Pastor Bode Lecture
Escape from the Red Queen
N. A. Mitchison     Hämatol. Bluttransf. Vol 35

Deutsches Rheuma Forschungszentrum Berlin, Am Kleinen Wannsee 5, W-I000 Berlin 39, FRG

Immunological diseases follow a characteristically fluctuating course of relapse and remission, such as is illustrated in Fig. 1. This is true most obviously of diseases such as rheumatoid arthritis which have a major autoimmune component, but it holds equally well for chronic infectious diseases such as leprosy in which hypersensitivity plays an important part. It is likely, but not definitely established, that the fluctuations reflect an imperfect balance between opposing forces within the immune system, and that these in turn reflect the activity of opposing control genes. Among such control genes, those of the major histocompatibility complex (MHC) are likely to be the most important. Studies on the MHC and disease have tended to focus on detrimental genes, that is, those which are positively associated with the disease in question, predispose for it, and presumably act as causal factors. Some of the autoimmune diseases are tightly associated with particular HLA genes, such as is ankylosing spondylitis (and certain forms of reactive arthritis) with HLA-B27. For others the tightness of the association has become apparent only as seemingly unrelated predisposing genes have been discovered to share sequences in common. Thus an epitope shared between HLA-DRl and HLADw4 explains well why both of these genes predispose for rheumatoid arthritis [1]. The existence of a tight association suggests that the disease process may be driven by presentation of a self-peptide by the HLA molecule. Not only does this provide an attractively simple picture of how the disease develops, but it also points the way forward to new modes of treatment. From the tight associations spring the present flurry of excitement concerning HLA-blocking pep tides and monoclonal antibodies. In comparison, beneficial HLA genes have suffered neglect. This seems a pity, if only because it makes sense to try to understand what makes a patient get better. The negative associations between HLA and disease seem on the whole to be weaker than the positive ones, although this has not been categorically estabiished. Another reason for neglect is that it is less obvious how an MHC gene could inhibit an immune response, in the way that these beneficial genes seem to do. One has to think seriously about suppressive activity and suppressor cells, and those are subjects that immunologists have learned to be cautious about. Nevertheless they are the subject of this paper.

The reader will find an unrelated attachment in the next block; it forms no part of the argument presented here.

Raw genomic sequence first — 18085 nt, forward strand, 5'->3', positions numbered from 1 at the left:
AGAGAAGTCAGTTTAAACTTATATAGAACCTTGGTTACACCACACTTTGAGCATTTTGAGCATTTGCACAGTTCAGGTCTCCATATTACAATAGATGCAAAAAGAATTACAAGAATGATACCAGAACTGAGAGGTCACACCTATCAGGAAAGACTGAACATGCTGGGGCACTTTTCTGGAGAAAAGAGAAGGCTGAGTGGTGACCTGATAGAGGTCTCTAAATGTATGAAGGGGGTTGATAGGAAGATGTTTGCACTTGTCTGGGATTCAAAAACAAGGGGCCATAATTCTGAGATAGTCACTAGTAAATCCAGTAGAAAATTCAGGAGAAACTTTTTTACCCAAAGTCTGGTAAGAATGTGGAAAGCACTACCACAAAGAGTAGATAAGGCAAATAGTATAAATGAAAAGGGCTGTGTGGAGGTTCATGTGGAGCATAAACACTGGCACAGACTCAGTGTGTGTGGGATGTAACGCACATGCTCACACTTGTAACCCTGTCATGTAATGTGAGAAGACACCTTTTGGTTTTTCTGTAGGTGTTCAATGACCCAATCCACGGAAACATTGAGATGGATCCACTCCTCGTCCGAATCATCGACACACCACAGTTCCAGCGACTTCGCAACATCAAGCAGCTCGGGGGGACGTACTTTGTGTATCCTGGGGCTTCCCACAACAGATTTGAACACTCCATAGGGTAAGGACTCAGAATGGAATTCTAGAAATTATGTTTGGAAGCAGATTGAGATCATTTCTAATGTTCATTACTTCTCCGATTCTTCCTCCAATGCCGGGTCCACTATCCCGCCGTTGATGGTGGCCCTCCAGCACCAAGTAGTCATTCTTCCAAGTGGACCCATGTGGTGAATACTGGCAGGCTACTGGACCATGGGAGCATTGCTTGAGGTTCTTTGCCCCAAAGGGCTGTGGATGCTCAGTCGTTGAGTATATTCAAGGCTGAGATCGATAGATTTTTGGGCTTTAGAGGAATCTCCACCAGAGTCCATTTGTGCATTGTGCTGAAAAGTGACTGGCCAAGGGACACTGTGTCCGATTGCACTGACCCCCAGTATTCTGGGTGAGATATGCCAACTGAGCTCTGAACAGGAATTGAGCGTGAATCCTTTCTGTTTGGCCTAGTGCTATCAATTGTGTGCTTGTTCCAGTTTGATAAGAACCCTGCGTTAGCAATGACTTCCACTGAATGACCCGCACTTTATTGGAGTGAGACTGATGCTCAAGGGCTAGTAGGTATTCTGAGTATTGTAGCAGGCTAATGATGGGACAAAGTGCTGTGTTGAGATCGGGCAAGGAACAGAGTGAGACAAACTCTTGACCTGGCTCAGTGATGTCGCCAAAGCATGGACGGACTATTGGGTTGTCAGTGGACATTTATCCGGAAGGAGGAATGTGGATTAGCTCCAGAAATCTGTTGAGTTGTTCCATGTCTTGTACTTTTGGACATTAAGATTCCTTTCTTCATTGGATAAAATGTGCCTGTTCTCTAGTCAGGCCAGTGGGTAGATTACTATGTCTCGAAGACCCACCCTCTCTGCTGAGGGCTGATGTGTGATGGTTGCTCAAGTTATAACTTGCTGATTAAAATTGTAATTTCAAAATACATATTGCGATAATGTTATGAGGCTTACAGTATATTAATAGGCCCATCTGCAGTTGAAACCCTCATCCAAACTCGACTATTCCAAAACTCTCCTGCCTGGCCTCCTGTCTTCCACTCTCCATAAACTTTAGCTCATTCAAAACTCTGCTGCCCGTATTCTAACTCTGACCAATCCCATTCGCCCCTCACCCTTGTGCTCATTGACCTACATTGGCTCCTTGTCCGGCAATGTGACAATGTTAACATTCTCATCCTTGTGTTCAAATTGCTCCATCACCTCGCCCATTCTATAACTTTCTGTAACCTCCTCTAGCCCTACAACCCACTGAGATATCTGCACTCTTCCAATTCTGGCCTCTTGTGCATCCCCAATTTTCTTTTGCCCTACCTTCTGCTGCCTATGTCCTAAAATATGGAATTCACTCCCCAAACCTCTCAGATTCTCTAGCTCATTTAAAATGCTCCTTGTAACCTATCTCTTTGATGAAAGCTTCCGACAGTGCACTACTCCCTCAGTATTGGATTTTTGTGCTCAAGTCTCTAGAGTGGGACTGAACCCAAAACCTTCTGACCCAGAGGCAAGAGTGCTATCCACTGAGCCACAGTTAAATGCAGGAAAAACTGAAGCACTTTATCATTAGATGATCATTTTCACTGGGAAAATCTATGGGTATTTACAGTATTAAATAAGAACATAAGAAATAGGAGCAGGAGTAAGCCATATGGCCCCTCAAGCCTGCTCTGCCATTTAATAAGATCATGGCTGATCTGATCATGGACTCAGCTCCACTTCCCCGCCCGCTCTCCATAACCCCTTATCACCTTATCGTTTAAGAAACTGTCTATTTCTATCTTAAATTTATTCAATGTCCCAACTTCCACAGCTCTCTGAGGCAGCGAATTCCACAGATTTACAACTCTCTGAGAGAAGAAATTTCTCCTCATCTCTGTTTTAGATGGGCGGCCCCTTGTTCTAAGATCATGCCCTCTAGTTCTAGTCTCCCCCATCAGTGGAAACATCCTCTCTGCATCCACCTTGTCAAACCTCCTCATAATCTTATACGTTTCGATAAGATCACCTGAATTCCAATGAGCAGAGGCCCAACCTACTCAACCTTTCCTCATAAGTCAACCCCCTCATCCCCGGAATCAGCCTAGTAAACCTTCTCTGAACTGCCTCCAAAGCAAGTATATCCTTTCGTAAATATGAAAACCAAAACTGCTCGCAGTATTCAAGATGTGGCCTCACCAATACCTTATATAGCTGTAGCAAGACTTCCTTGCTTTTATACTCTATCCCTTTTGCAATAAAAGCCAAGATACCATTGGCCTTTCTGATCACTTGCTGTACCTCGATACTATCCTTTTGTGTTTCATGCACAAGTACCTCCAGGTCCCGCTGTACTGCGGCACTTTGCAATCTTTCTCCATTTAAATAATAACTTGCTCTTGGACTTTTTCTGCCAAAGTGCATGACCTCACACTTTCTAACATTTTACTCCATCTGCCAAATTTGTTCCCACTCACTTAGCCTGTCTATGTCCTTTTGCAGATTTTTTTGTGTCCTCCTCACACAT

Fig.1. The disease pattern of relapse and remission, characteristic of immunological diseases,
suggests that opposing activities operate within the immune system

Inhibitory MHC Genes

Examples of inhibition of immune responses by MHC genes are not hard to find. Our recent survey lists some 20 in mouse and man [2]. What that listing did not include are the significant but only moderately impressive negative associations between HLA and autoimmune disease that have often been recorded, usually as by-products of surveys aimed principally at verifying positive associations. Figure 2 gives an example, showing the apparently beneficial effects of three HLA-DR genes on rheumatoid arthritis in a recent study [3]. If I had to choose just one example of a disease study, it would be the joint work carried out by groups from Leyden and Caracas on HLA and lepromatous leprosy [4]. Not only does this contain beautiful data, but also it provides an amusing sidelight on paternity and family life in Venezuela. Since then leprosy has become an arena for testing ideas about genetic control of suscepbility to chronic infectious disease, and more recent presentations of the topic are available [5]. Rather than go over the whole list of inhibitory genes in this and other areas again in detail, it seems more useful on the present occasion to offer the following generalizations.

Fig.2. Negative associations between class II HLA genes and rheumatoid arthritis, detected in a UK survey

1. As evidence of an immunoinhibitory effect, a negative association between HLA and an autoimmune disease ( or other immunological disease, such as allergy) is equivalent to a positive association with an infectious disease.
2. Evidence of such associations often springs initially from population surveys. Such data need eventually to be supported by the stronger evidence that multiple-case family studies can provide. In the mouse, studies on panels of recombinant inbred mice provide the equivalent of family studies in man. It should be noted, however, that families with multiple cases tend to have a high susceptibility background, and that this will diminish the impact of protective genes (I am grateful to H. 0. McDevitt for pointing this out to me).
3. As mentioned above, many immunological diseases have strong positive HLA associations. This will tend to produce negative associations for other HLA genes, and the more frequent such a gene is in the study population, the more likely is this negative association to reach significance.